This vast fifteen-million-dollar epic was the most expensive film ever made to date. Shot in 70mm, the script was based on a 19th century novel by Civil War general Lew Wallace and set in the Roman Empire’s province of Judea.
Ostensibly a film about Jesus Christ, the story centres on the friendship between Messala (Stephen Boyd) and Judah Ben-Hur (Charlton Heston).
Tensions develop between them and Messala contrives to have Judah framed and condemned to life as a galley slave and to send his mother and sister to prison, for the sake of his career.
Whilst in the galleys Ben-Hur rescues a Roman admiral (Jack Hawkins) during a sea battle and is adopted by him (pictured).
Making his way back to Jerusalem, he defeats Messala in a climactic chariot race and rescues his mother and sister who have become lepers. They are cured by Christ at the moment of the Crucifixion.
The bare bones of the plot do not even begin to reveal the pomp and pageantry of this film which was lucky enough to also have an extremely literate script, written with assistance from Christopher Fry, Gore Vidal and S N Berman (although screen credit was given to Karl Tunberg).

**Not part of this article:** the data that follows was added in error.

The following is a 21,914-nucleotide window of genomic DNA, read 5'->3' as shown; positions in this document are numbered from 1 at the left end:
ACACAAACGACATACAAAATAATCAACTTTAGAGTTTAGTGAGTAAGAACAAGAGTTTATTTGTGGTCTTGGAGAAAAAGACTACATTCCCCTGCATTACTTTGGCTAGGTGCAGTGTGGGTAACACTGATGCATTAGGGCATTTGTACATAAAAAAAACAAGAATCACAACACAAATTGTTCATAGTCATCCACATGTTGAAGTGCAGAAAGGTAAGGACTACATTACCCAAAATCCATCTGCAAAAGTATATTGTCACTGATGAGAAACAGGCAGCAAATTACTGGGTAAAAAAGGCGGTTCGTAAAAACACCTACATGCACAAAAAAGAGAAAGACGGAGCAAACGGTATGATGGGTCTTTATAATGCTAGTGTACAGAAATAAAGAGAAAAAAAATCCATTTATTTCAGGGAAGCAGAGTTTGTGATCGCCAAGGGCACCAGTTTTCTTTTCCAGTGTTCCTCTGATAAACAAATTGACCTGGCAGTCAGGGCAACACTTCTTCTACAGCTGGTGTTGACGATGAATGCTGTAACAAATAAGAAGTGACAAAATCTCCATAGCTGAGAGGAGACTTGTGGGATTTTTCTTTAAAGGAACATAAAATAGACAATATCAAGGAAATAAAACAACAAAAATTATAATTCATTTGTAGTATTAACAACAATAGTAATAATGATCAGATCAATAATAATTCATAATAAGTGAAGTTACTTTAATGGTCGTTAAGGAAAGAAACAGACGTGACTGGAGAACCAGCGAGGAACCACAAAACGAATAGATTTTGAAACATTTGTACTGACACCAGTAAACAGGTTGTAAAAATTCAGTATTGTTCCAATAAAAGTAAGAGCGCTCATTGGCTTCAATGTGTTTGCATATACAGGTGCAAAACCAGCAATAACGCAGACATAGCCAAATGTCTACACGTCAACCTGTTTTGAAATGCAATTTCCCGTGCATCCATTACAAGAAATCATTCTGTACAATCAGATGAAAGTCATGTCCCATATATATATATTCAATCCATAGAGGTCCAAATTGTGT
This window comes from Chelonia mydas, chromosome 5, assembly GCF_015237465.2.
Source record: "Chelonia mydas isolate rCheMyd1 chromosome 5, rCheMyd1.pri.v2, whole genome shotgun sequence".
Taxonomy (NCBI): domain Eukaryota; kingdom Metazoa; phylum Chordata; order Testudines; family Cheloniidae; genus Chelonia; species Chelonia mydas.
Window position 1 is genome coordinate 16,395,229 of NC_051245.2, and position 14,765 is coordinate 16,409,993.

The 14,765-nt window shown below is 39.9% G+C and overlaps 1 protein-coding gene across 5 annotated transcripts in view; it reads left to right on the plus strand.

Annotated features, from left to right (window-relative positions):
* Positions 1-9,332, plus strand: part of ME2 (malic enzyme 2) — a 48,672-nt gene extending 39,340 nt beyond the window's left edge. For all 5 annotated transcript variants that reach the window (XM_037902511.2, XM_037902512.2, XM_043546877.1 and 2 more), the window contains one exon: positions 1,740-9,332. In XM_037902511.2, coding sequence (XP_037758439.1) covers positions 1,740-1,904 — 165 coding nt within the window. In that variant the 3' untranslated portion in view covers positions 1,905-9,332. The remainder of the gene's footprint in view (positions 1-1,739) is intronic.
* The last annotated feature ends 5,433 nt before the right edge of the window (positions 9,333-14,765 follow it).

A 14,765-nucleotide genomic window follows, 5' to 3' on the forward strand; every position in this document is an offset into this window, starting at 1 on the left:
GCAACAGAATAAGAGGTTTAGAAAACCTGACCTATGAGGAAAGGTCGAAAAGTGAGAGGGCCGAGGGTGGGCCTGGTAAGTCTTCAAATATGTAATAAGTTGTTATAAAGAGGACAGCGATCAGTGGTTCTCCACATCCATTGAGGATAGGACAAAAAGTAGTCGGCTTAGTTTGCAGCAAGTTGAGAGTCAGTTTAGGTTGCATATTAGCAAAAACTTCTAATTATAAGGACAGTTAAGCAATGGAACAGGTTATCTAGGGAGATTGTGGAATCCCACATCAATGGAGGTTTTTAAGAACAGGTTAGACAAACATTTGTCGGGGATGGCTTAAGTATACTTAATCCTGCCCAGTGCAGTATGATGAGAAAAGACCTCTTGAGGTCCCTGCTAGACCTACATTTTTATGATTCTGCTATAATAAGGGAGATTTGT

The film featured 350 speaking roles with over 50,000 extras. The chariot race – which cost $1 million alone to devise – was directed by Andrew Marton and Yakima Canutt.
The iconic race takes up 20 minutes of the film’s nearly four hours and took three months of filming on what was the largest single set ever constructed.
The picture won a record eleven Oscars in 1959, including Best Film, Best Actor (Heston), Best Director and Best Supporting Actor (Hugh Griffith as Sheik Ilderim who provides Ben-Hur with his team for the race).
The role of Ben-Hur was turned down by Rock Hudson, Burt Lancaster and Marlon Brando before Heston accepted. It made him a matinee idol.